Ontario family says chemo for aboriginal child ‘uncalled for’

Posted Nov 16, 2014 by Amanda Byas
An Ontario family of an aboriginal child who is the center of attention about whether she should be isolated from her family and given chemotherapy treatment states the box was "uncalled for" and that they would not ever hurt a child's well-being.
A picture of a nurse hanging some chemotherapy drugs.
A picture of a nurse hanging some chemotherapy drugs.
Wikimedia Commons
The judge left a focus of the situation from the Hamilton sanatorium that should have seen the Children’s Aid Society meddle in a box of a child whose family happen to stop her chemo during a sanatorium in place of normal medicine. However, the child is being treated for her leukemia diagnosis in Florida.
Friday night, Six Nations village newspaper reported, the family of the child during the center of the box says “they are stressed and it is totally uncalled for” and that they would never hurt a child’s well-being; while both doctors and nurses are monitoring the blood work as a part of the caring plan.
However, Judge Gethin Edward has supervised the formidable and theoretically precedent-setting case in Brantford, Ontario, which began on September 25.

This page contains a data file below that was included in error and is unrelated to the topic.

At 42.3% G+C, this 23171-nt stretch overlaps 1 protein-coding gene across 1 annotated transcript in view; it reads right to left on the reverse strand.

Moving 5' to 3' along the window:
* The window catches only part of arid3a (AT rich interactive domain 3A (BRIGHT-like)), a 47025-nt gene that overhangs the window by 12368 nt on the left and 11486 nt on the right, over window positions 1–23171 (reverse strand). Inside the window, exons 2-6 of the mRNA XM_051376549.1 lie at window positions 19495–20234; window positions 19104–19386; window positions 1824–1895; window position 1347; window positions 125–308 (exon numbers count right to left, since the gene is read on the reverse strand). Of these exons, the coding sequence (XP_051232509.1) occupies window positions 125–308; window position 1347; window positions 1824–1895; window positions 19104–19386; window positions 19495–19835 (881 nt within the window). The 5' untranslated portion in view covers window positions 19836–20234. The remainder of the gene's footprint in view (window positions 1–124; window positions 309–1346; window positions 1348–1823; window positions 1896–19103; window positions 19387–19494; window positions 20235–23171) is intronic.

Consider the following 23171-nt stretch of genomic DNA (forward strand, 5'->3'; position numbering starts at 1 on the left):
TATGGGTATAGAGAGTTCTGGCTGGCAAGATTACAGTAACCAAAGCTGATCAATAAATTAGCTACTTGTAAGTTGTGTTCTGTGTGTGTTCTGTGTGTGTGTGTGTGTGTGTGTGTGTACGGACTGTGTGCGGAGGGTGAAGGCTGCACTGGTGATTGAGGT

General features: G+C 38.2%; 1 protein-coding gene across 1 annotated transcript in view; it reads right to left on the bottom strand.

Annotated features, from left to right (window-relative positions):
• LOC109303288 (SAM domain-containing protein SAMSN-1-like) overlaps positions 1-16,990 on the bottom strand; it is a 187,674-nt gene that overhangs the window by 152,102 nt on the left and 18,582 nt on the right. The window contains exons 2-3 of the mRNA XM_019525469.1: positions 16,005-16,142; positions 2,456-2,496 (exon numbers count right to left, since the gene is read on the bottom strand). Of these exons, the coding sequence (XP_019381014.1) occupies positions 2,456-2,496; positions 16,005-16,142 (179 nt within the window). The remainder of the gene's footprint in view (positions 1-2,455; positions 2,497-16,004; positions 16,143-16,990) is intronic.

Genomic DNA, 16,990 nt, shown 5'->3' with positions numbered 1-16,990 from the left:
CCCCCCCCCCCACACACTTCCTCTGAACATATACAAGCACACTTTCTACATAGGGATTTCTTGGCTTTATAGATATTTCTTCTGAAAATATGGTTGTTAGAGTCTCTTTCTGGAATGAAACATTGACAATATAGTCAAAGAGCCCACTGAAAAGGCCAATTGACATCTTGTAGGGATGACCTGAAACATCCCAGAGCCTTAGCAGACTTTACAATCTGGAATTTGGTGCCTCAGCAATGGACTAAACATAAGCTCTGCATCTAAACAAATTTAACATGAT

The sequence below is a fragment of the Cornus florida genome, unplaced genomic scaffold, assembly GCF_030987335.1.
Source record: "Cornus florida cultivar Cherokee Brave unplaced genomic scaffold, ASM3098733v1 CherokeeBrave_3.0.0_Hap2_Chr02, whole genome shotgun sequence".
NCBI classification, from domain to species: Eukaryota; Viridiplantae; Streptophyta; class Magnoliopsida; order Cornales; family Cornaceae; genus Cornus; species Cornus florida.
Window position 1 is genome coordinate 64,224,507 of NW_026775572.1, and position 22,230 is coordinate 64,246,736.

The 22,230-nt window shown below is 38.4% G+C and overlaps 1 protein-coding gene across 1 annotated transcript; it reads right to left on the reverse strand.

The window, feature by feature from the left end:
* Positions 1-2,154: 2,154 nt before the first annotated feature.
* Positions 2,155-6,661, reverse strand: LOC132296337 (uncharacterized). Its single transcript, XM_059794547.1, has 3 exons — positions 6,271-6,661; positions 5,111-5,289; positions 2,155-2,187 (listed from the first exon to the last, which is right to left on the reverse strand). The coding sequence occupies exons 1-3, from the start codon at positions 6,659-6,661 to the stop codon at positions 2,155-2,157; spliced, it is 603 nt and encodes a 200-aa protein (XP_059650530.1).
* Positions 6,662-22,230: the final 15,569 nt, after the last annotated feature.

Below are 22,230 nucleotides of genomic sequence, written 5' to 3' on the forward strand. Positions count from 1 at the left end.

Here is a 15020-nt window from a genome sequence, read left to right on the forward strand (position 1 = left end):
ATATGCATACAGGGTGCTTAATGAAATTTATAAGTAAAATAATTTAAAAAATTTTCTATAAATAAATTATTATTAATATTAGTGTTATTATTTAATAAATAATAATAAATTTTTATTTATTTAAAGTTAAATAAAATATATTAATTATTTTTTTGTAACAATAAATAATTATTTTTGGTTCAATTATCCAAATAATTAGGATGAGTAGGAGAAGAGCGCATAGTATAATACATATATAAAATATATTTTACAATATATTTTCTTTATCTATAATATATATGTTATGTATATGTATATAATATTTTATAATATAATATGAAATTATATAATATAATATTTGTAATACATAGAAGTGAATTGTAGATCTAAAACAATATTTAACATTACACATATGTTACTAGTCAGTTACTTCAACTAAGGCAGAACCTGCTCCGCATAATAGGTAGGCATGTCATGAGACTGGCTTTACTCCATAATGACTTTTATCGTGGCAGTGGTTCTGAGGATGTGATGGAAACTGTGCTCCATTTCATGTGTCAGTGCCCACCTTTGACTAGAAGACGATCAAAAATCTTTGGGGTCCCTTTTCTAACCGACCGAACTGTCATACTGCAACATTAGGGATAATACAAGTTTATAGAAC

Judge Edward stated, “I can't find that J.J. is a child in need of insurance when her substitute decision-maker has selected to practice her constitutionally stable right to pursue their normal medicine over an Applicant’s settled march of diagnosis of chemotherapy,” as he went over the statute aloud.
Judge Edward, who happened to cite the testimony of the dual McMaster Children’s Hospital doctors, settled that the child was not able to make her own medical decisions. Though he did find out that the mother’s aboriginal rights — that he said was “essential” to the family’s approach of life — granted, her to select a normal medicine for the child rather than chemotherapy.
Now the Hamilton Health Sciences doctors are asking the Children’s Aid Society to isolate the child from her family, so she can restart the chemotherapy treatment. However, they do not know of anyone who survived of ALL (Acute Lyphoblastic Leukemia) through the treatment.
Neither the child nor her own mother can be known due to an announcement ban in Canada.